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YAP/TAZ-Dependent Reprogramming of Colonic Epithelium Links ECM Remodeling to Tissue Regeneration

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Shiro Yui, Luca Azzolin, Martti Maimets, Marianne Terndrup Pedersen, Robert P. Fordham, Stine L. Hansen, Hjalte L. Larsen, Jordi Guiu, Mariana R.P. Alves, Carsten F. Rundsten, Jens V. Johansen, Yuan Li, Chris D. Madsen, Tetsuya Nakamura, Mamoru Watanabe, Ole H. Nielsen, Pawel J. Schweiger, Stefano Piccolo, Kim B. Jensen

Tissue regeneration requires dynamic cellular adaptation to the wound environment. It is currently unclear how this is orchestrated at the cellular level and how cell fate is affected by severe tissue damage. Here we dissect cell fate transitions during colonic regeneration in a mouse dextran sulfate sodium (DSS) colitis model, and we demonstrate that the epithelium is transiently reprogrammed into a primitive state. This is characterized by de novo expression of fetal markers as well as suppression of markers for adult stem and differentiated cells. The fate change is orchestrated by remodeling the extracellular matrix (ECM), increased FAK/Src signaling, and ultimately YAP/TAZ activation. In a defined cell culture system recapitulating the extracellular matrix remodeling observed in vivo, we show that a collagen 3D matrix supplemented with Wnt ligands is sufficient to sustain endogenous YAP/TAZ and induce conversion of cell fate. This provides a simple model for tissue regeneration, implicating cellular reprogramming as an essential element. The mechanism that governs tissue regeneration following severe damage to the colonic epithelium remains poorly understood. Jensen and colleagues show that the colonic epithelium undergoes a profound reprogramming into a more primitive state with fetal-like properties. Moreover, they demonstrate that YAP and TAZ operate as essential mechano-sensors during tissue reprogramming.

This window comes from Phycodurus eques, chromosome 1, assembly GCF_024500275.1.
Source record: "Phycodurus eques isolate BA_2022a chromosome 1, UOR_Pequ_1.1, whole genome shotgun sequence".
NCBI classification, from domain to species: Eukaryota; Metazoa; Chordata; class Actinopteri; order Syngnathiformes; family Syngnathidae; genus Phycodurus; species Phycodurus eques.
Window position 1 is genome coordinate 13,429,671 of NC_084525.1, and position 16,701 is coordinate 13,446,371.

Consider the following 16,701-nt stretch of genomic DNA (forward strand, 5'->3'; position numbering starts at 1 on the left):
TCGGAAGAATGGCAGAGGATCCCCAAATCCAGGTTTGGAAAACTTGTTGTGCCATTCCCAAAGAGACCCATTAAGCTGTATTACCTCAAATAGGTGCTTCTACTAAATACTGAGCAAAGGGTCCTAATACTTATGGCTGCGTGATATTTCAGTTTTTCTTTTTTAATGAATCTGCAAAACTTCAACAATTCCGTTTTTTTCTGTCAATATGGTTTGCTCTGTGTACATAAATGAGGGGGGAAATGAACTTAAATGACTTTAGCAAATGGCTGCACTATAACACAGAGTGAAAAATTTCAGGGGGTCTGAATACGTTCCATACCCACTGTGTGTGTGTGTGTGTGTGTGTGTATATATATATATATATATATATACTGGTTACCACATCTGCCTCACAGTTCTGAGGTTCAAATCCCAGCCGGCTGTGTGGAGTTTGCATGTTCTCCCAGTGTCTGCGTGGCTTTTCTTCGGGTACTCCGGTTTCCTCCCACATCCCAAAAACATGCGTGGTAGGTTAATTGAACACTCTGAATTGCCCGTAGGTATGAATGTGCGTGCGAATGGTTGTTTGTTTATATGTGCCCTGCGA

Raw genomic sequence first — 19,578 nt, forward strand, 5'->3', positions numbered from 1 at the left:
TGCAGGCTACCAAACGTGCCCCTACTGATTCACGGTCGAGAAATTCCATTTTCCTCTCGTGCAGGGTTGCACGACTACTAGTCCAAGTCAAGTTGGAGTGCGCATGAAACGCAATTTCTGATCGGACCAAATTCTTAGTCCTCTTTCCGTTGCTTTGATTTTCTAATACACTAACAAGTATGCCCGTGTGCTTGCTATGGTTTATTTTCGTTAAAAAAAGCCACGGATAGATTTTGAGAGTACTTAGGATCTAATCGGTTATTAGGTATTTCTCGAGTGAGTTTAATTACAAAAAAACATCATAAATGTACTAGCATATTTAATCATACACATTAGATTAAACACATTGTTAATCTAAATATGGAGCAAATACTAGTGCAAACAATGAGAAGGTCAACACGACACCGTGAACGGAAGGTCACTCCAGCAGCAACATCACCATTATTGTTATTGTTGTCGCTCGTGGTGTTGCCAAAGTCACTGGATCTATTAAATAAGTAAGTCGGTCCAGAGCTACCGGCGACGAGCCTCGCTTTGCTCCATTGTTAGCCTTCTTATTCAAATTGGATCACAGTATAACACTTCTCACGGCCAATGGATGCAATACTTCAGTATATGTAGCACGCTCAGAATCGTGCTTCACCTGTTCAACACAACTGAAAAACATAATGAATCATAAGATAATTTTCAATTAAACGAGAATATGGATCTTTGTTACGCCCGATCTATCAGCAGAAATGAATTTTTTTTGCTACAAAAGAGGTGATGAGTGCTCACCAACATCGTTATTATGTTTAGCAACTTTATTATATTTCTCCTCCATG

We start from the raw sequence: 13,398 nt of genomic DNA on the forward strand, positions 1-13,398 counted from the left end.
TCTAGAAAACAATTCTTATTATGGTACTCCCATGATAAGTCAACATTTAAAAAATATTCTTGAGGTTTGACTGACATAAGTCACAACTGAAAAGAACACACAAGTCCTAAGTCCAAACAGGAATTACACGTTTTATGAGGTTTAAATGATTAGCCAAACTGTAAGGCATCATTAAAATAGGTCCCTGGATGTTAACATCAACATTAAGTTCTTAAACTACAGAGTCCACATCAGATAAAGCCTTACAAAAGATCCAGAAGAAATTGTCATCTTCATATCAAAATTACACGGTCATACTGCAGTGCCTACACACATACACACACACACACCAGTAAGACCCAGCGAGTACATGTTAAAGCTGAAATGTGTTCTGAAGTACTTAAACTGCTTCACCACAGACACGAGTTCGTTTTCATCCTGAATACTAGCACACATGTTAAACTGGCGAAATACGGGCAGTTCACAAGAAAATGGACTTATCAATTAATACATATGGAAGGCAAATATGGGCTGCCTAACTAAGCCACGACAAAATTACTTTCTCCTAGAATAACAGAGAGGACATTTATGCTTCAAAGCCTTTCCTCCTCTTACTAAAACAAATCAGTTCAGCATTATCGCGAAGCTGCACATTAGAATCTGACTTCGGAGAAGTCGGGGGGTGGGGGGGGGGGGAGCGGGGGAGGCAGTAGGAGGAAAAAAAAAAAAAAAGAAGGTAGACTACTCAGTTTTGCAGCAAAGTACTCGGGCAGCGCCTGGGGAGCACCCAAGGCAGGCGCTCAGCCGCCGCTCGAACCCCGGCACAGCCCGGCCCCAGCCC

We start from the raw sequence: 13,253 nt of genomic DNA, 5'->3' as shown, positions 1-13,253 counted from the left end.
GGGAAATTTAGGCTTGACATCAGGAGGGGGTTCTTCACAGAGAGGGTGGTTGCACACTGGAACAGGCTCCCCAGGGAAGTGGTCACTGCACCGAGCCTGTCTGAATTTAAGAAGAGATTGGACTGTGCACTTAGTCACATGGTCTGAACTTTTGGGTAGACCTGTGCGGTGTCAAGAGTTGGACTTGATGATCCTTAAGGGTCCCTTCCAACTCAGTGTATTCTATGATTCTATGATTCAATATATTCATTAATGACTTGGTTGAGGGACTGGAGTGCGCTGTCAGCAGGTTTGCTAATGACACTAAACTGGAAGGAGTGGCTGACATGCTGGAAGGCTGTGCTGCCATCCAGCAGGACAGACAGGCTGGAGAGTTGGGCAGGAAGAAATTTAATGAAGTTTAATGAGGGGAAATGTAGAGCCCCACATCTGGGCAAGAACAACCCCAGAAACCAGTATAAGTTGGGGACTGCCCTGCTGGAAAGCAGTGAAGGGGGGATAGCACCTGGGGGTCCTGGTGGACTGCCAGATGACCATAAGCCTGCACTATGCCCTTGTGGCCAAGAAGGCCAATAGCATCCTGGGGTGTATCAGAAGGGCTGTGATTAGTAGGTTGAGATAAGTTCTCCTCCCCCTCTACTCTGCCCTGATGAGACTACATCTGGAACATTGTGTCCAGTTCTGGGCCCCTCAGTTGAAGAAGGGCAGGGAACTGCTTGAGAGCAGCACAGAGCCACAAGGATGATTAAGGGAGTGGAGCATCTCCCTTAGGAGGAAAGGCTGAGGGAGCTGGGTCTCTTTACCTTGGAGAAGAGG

Original languageEnglish
JournalCell Stem Cell
Volume22
Issue number1
Pages (from-to)35-49. e7
Number of pages23
ISSN1934-5909
DOIs
Publication statusPublished - 1 Jan 2018

    Research areas

  • Intestinal stem cells, Mechano-sensing, Regeneration, Reprogramming, YAP/TAZ

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